- Titchener’s technique: rapid word-repetition (e.g., “milk, milk, milk”) to denaturalize meaning.
- Polarities: Strengthen the evaluative component of a thought and watch it pull its opposite.
- Thoughts are not causes: “Is it possible to think that thought, as a thought, AND still do X?”
- Think the opposite: Engage in behavior while trying to command the opposite.
- Description vs Evaluation: Realizing that objective description is grounded in reality, but evaluation is subjective (virtually anything can be evaluated negatively).
Some try to stress the relative and imperfect nature of thoughts:
- Focused mindfulness: Direct attention to nonliteral dimensions of experience.
- Strange loops: Point out a literal paradox inherent in normal thinking.
Some seek to shake things up when the client surrenders to his own thoughts:
- Who is in charge here?: Treat thoughts as bullies; use colorful language
- And what is that in the service of?: Step out of content and ask this question.
- OK, you are right. Now what?: Take “right” as a given and focus on action.
All these techniques ultimately seek to “see thoughts as what they are, not as what they say they are” in order to release the grip that negative thoughts have on behavior. They teach paying attention to the process by which language configures those thoughts, rather than focusing on the content of such thoughts; this allows for different conscious articulations of ideas and situations, changing the weight they have as conditioners of actions and behaviors.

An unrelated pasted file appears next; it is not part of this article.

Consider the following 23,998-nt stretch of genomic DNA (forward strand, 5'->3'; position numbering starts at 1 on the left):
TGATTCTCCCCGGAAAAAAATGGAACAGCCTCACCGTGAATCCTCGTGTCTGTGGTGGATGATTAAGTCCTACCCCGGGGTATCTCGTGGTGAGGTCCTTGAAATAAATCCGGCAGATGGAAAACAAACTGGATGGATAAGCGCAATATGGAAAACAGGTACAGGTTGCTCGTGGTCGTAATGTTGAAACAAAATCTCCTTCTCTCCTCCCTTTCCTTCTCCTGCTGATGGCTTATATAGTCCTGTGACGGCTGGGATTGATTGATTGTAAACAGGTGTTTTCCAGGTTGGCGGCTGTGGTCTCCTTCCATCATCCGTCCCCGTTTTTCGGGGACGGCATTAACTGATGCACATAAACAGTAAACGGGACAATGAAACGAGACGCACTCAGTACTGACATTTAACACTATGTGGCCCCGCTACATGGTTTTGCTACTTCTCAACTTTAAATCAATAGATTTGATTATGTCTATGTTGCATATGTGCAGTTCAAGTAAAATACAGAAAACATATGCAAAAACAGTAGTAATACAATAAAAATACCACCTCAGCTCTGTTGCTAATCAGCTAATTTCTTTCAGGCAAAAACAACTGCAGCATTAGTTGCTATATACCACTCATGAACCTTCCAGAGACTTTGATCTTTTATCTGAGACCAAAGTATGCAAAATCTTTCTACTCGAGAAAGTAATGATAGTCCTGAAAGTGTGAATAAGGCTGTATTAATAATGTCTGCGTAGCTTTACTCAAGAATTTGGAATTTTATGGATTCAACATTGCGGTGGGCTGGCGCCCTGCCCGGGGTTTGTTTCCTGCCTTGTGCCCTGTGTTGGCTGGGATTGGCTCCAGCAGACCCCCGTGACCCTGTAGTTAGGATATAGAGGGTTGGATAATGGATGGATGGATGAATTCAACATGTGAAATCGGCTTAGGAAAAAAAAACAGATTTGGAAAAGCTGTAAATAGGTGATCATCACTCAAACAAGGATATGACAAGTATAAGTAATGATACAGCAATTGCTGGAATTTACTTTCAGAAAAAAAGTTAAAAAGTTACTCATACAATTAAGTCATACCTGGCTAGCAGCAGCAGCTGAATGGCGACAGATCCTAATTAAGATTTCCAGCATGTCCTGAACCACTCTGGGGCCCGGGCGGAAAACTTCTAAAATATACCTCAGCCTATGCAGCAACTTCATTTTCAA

Seeing Through Thoughts to Values
In several ways, cognitive defusion techniques connect with another core principle of ACT, self-as-context, or the ability to observe objectively our own thoughts, feelings, and emotions (the ‘observing self’) (5). By exercising this ability, it is possible to evaluate and weigh things from different angles (‘flexible perspective-taking’) and choose behavior patterns that align with one’s values and well being.By exercising cognitive diffusion, it is possible to evaluate and weigh things from different angles and choose behavior patterns that align with one’s values and well being. Click To Tweet
Interested in learning more about ACT for pain? ACT-informed pain practice is beneficial for physical therapists, occupational therapists, psychologists, social workers, counselors, physicians, nurses and wellness professionals who work with clients that live with pain.
Click here to learn more about ACT for Pain and training for practitioners!
1- Hayes, S. C., Luoma, J. B., Bond, F. W., Masuda, A., & Lillis, J. (2006). Acceptance and commitment therapy: Model, processes, and outcomes. Behaviour research and therapy, 44(1), 1-25.
2- Deacon, B. J., Fawzy, T. I., Lickel, J. J., & Wolitzky-Taylor, K. B. (2011). Cognitive defusion versus cognitive restructuring in the treatment of negative self-referential thoughts: An investigation of process and outcome. Journal of Cognitive Psychotherapy, 25(3), 218-232.
3-Blackledge, J. T. (2007). Disrupting verbal processes: Cognitive defusion in acceptance and commitment therapy and other mindfulness-based psychotherapies. The Psychological Record, 57(4), 555-576.
4 Healy, H. A., Barnes-Holmes, Y., Barnes-Holmes, D., Keogh, C., Luciano, C., & Wilson, K. (2008). An experimental test of a cognitive defusion exercise: Coping with negative and positive self-statements. The Psychological Record, 58(4), 623-640.
5- Ayduk, O., & Kross, E. (2010). From a distance: implications of spontaneous self-distancing for adaptive self-reflection. Journal of personality and social psychology, 98(5), 809-29.